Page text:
The EU is set to launch an Intergovernmental Conference in Brussels today (23 July) to revise its institutions and power-sharing system amid growing calls in the UK to submit the draft ‘Reform Treaty’ to a referendum.
The Portuguese Presidency will formally open the IGC on 23 July, officially beginning the revision of its institutions after EU heads of states clinched an eleventh-hour agreement at a Summit in June.
The IGC will be launched at midday in the margins of a meeting of foreign affairs ministers in Brussels. The ceremony will take place in the presence of Commission President José Manuel Barroso and Vice-President Margot Wallström, in charge of communications policy.
The IGC’s task will be to translate the Summit’s political agreement into legal form and prepare a text to revise the current treaties. It is scheduled to conclude ahead of a Summit in Lisbon in October that will formally adopt the final draft. The agreed text will then be submitted for ratification in all 27 member states, a process that is scheduled to be completed in time for the June 2009 European elections.
However, the IGC will be more than just a legal affair. Many have criticised the draft text for being too similar to the EU Constitution rejected by French and Dutch voters in 2005 and argued that it should again be put to a referendum.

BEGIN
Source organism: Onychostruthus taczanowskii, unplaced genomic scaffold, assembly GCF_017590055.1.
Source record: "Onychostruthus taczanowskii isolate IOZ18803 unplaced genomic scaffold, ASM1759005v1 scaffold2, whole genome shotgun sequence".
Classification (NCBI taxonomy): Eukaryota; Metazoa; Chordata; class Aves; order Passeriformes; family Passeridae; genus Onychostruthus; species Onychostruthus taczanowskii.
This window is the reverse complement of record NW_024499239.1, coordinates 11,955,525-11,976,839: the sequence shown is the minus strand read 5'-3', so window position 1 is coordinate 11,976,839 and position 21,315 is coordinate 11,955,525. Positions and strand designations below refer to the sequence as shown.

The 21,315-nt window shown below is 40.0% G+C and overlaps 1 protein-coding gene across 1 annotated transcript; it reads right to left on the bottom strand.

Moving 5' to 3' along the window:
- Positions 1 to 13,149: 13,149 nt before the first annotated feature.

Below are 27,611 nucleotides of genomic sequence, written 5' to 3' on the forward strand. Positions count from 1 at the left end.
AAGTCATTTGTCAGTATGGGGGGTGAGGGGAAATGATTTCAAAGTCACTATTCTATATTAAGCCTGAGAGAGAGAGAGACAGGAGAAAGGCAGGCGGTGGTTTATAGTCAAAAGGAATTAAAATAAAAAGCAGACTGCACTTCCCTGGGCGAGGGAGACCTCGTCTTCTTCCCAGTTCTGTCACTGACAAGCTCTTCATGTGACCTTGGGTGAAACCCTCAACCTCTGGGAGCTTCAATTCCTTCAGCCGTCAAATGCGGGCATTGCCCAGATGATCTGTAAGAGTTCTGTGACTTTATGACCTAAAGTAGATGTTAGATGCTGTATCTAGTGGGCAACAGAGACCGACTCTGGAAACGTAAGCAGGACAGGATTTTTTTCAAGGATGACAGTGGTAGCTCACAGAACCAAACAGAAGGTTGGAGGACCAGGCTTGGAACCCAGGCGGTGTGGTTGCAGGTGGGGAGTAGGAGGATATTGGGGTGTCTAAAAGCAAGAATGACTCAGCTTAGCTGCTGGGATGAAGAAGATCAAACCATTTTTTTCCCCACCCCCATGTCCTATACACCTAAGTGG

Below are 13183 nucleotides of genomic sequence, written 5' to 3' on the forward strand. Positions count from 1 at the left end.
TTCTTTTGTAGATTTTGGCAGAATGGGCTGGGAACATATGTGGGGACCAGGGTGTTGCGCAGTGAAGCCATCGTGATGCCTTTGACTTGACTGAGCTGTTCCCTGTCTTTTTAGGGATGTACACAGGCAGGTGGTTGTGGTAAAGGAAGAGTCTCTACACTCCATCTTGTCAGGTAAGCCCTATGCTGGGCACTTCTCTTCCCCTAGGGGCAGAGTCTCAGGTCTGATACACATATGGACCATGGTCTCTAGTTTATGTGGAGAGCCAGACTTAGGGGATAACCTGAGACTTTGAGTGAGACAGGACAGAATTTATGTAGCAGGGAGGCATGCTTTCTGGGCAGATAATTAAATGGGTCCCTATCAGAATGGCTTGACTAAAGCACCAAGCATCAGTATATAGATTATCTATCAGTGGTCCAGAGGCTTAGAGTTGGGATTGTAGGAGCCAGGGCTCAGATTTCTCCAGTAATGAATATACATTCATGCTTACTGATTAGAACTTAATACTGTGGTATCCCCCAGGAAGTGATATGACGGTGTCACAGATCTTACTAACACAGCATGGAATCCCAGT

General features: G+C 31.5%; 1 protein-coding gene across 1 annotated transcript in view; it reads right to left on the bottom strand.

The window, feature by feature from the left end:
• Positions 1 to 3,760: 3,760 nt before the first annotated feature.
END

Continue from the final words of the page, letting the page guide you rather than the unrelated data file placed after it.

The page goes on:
British Conservatives in particular have argued that the changes are too far-reaching to be agreed without the public’s consent. “We will keep up the pressure on Gordon Brown to come clean with the British people and offer the referendum they were promised by this government,” said Conservative MEP Timothy Kirkhope.
Ireland is the only country that has so far indicated it intends to opt for this route of ratification.
But according to the Commission, the IGC’s task will be significantly different from previous meetings as the mandate agreed by EU leaders in June is “extremely precise” and “detailed to the point of setting out Treaty language to be inserted”.
President Barroso has asked EU governments to “put the debate on institutional reform behind us so that we can concentrate all our energies on delivering policy reform for the benefit of citizens”.